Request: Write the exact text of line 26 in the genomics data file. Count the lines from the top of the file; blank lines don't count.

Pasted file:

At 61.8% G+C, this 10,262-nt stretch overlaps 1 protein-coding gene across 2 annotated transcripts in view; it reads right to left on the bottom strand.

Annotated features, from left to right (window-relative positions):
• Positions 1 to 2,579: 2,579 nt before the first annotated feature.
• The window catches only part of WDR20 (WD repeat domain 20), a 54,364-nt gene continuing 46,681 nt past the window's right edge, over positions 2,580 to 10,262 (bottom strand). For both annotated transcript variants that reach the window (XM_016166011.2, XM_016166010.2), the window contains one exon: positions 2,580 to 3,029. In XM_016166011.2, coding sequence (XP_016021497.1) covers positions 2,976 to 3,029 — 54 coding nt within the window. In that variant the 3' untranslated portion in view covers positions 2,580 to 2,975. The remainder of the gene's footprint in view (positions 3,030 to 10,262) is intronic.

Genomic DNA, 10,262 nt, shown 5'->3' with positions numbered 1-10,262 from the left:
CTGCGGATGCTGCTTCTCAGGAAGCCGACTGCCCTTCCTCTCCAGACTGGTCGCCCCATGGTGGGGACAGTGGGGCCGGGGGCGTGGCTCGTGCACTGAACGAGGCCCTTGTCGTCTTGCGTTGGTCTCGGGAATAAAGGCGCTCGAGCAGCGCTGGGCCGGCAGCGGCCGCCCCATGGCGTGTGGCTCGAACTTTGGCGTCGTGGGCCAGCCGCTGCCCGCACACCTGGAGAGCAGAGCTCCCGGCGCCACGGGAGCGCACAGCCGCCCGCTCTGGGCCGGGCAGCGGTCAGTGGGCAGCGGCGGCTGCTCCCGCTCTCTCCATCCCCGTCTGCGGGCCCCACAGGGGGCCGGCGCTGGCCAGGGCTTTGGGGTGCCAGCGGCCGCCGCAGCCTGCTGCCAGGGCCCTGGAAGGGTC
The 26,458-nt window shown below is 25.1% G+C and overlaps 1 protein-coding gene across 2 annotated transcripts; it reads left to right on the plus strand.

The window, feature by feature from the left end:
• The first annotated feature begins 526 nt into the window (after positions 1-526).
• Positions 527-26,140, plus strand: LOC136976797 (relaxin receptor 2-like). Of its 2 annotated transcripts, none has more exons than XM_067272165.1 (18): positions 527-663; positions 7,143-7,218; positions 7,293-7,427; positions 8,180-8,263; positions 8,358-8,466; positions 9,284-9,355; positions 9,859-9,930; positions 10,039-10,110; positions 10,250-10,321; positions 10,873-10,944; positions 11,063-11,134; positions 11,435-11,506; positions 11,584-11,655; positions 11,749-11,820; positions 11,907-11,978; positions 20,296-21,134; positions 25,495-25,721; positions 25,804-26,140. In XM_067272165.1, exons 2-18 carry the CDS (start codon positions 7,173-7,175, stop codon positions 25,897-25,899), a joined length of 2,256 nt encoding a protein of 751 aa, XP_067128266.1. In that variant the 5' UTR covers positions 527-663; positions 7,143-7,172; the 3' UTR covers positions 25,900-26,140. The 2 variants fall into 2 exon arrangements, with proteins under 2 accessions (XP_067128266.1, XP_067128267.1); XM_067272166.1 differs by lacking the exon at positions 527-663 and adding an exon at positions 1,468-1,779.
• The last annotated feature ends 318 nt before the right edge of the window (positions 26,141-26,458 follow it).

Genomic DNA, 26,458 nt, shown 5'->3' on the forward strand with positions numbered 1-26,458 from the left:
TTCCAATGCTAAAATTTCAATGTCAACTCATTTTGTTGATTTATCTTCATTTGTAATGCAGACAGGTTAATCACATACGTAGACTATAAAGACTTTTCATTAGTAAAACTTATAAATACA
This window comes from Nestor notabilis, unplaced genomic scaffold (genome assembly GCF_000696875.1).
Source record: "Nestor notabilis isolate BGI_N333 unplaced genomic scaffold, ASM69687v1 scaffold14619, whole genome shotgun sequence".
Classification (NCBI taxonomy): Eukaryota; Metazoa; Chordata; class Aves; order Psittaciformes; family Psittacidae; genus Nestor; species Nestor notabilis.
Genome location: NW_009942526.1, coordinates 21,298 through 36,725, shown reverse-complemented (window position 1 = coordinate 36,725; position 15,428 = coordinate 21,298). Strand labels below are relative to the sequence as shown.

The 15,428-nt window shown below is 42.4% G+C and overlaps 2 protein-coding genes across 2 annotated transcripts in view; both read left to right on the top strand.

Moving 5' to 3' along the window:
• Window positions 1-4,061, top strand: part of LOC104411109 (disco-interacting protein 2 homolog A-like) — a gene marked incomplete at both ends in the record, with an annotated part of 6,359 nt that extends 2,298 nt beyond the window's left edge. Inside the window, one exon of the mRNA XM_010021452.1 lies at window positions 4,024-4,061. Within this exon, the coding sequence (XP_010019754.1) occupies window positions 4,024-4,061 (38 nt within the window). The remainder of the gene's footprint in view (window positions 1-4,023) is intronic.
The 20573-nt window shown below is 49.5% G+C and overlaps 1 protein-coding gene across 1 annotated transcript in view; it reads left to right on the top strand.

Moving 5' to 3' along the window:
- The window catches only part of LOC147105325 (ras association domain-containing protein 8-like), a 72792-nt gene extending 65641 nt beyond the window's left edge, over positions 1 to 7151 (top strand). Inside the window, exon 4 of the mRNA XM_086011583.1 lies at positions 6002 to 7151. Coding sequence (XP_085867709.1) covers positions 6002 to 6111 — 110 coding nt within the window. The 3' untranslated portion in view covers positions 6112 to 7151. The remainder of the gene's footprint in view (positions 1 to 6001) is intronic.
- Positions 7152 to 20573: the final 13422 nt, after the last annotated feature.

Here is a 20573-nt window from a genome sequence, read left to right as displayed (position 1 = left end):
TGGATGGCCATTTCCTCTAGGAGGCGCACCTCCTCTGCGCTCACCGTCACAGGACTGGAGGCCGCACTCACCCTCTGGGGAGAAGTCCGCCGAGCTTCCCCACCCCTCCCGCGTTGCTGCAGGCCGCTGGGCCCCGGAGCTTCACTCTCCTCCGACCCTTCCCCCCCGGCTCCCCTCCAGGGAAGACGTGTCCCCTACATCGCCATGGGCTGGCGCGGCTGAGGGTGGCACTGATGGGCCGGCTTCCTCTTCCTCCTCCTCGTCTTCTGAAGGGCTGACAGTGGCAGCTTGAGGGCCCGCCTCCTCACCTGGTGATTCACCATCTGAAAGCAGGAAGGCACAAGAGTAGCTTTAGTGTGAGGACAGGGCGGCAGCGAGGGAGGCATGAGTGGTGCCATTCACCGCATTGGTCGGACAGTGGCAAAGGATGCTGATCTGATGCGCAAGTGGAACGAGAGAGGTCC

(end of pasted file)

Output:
TGGATGGCCATTTCCTCTAGGAGGCGCACCTCCTCTGCGCTCACCGTCACAGGACTGGAGGCCGCACTCACCCTCTGGGGAGAAGTCCGCCGAGCTTCCCCACCCCTCCCGCGTTGCTGCAGGCCGCTGGGCCCCGGAGCTTCACTCTCCTCCGACCCTTCCCCCCCGGCTCCCCTCCAGGGAAGACGTGTCCCCTACATCGCCATGGGCTGGCGCGGCTGAGGGTGGCACTGATGGGCCGGCTTCCTCTTCCTCCTCCTCGTCTTCTGAAGGGCTGACAGTGGCAGCTTGAGGGCCCGCCTCCTCACCTGGTGATTCACCATCTGAAAGCAGGAAGGCACAAGAGTAGCTTTAGTGTGAGGACAGGGCGGCAGCGAGGGAGGCATGAGTGGTGCCATTCACCGCATTGGTCGGACAGTGGCAAAGGATGCTGATCTGATGCGCAAGTGGAACGAGAGAGGTCC